"I think the key for Florida offensively is to be Florida," said Wise. "You can't help out George Mason with quick shots early in the shot clock. You might get a wide open look in the first eight seconds of the shot clock and they might have to be more patient than that but Florida needs to be Florida offensively --- run your sets, make sure you get inside touches, get your threes off inside looks. Mason is not going to be like Villanova. They're not the kind of team that's going to try to beat you by taking certain things away from you."

When they are on offense, the Patriots try to capitalize on their quickness advantage by beating opponents off the dribble and by finding open space on the perimeter to get off shots whenever the ball is kicked outside from one of the big guys.

"They have three guys on the perimeter that are capable of scoring and shooting as well as beating you off the bounce," said Wise. "They have very balanced scoring in terms of inside and out because they have guys they can throw it in to down low in Lewis and Thomas and yet their three guys on the perimeter can shoot the three and put the ball on the deck."

All five of Mason's starters average in double figures with Lewis leading the way at 13.7 per game. Campbell averages 11 per game but he is the one player that Wise thinks can give the Gators fits.

"The guy I really like is Campbell, number 42," said Wise. "Even though he is the three man, he leads them in assists. He's having a fabulous NCAA Tournament, scoring almost 17 points in tournament games and he's shooting fantastic. So I think the key matchup of the game is (Corey) Brewer on Campbell. Brewer will have to stay out of foul trouble and he's taller (6-8) so he'll have to make Campbell score over him."

The Gators (31-6) come into the game on a nine-game winning streak. During the streak Florida has held opponents to 26.7 percent shooting from the three-point line. Wise thinks Florida's most important task defensively is to take the three-ball out of play. That would necessitate a game-plan similar to the one the Gators used against Villanova --- take away the three and make them earn tough twos.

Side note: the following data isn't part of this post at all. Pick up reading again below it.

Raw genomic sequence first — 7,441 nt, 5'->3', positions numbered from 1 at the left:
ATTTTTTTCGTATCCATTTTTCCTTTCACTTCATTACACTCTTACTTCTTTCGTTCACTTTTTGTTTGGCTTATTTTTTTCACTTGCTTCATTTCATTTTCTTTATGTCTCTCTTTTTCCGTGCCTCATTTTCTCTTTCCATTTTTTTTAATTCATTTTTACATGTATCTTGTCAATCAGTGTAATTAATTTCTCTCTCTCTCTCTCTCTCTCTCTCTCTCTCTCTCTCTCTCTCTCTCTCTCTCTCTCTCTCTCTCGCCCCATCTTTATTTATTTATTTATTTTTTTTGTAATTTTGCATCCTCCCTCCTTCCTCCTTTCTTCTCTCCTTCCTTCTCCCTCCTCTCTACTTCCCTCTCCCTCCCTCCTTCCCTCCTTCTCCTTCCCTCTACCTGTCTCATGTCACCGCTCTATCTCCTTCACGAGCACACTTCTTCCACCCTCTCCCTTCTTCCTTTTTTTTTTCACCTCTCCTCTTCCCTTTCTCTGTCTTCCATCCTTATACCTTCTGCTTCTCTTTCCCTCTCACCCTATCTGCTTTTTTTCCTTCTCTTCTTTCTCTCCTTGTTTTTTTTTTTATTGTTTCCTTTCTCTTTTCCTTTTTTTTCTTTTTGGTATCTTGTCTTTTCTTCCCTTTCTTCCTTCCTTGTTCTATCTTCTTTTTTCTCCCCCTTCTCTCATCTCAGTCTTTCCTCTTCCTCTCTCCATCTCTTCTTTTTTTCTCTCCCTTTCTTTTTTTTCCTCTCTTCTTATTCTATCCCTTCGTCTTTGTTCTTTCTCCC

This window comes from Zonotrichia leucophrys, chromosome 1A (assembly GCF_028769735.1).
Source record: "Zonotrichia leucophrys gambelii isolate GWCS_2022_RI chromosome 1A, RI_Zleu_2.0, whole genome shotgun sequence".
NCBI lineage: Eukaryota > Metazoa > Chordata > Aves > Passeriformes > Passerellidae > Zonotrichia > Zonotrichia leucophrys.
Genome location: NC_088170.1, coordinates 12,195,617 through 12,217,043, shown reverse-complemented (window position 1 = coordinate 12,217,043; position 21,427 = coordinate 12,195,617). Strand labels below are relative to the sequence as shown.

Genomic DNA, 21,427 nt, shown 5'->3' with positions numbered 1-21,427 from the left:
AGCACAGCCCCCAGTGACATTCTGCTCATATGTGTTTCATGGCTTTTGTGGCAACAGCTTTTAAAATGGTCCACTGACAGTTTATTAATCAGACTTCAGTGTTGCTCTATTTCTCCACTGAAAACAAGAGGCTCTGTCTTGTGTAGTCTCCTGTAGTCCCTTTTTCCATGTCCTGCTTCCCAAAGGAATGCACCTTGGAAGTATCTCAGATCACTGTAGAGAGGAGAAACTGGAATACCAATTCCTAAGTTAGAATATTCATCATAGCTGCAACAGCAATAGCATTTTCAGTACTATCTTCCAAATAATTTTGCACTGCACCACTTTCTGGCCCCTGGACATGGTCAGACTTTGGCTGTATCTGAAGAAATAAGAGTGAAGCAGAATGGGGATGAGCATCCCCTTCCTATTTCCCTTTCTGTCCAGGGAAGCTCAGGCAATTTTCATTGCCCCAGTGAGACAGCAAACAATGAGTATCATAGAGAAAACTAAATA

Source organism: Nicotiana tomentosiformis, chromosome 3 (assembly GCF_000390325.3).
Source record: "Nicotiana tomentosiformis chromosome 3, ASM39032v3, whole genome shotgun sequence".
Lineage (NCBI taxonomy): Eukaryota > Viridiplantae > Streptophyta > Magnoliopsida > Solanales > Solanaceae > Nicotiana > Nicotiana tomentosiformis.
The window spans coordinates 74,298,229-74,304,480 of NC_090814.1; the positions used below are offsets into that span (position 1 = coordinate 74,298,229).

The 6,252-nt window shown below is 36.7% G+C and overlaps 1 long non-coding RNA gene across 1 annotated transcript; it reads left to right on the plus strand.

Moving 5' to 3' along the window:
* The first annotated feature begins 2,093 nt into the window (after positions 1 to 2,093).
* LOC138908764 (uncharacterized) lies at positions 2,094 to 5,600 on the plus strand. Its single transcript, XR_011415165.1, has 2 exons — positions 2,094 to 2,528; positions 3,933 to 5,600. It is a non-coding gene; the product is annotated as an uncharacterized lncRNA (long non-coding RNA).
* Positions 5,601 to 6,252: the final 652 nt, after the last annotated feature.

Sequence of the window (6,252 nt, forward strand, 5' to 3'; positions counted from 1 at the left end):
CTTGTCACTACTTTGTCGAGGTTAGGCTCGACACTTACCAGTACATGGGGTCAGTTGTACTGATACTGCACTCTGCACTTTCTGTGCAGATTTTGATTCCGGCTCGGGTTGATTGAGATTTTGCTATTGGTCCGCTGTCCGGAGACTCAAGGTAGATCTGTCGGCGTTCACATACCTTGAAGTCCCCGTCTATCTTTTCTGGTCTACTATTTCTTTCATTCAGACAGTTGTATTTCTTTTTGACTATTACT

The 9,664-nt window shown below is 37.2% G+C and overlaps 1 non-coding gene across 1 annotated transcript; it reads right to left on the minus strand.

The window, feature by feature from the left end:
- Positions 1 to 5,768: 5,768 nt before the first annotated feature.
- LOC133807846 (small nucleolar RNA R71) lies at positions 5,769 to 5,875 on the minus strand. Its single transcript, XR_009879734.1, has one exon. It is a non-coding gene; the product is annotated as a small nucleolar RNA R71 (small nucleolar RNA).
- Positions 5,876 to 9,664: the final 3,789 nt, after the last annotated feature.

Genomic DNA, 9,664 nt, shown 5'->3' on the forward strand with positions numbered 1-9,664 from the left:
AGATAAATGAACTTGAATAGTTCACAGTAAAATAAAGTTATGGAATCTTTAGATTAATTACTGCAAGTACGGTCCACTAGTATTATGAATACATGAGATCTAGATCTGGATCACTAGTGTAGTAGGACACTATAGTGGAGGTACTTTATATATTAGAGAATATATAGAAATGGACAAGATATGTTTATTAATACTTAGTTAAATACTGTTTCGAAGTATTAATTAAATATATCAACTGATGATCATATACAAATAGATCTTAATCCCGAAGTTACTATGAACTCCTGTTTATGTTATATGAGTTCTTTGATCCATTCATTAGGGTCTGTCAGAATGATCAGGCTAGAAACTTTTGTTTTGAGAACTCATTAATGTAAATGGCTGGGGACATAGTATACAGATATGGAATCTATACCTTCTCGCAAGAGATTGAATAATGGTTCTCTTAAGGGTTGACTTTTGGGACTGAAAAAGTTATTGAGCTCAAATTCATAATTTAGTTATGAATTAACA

"If there are five things that you have to do to stop them defensively, the first three have everything to do with defending the arc," said Wise. "They don't shoot a ton of threes but when you hit 50 percent which is what they are doing in the tournament, you're efficiency rate goes way up and your ability to do things inside becomes magnified because you can't afford to help your big guys for fear of getting burned by the three. I think what Florida will do is when they throw it in the bigs is they'll wait for one of the bigs to put it on the deck and they'll double big on big but when they do that they'll leave open the weak side rotation. That's something that everybody does when you have to cover down … the weakside guard has to slide down. The question is will the bigs for George Mason be able to find or see that guy on the weak side because of Noah's and Horford's size on the double but it all starts with defending the arc."

Wise says the ultimate key for a Florida victory is Donovan's ability to adjust as the game goes along.

"I think Florida is going to have to first see what George Mason is going to do in defending Noah and Horford down on the block, and Chris Richard, too, for that matters," said Wise. "Are they doubling with a big? Where is the weak side? Where is the open look out of the double team? Those are big adjustments you make once the game gets going. If Florida can make the adjustments I think Florida wins the game. If you come out intending to play them just one way, then you won't beat them. Florida needs to take advantage of its size down low because other than Hansbrough, Mason hasn't seen a team that can gets the ball down low so consistently."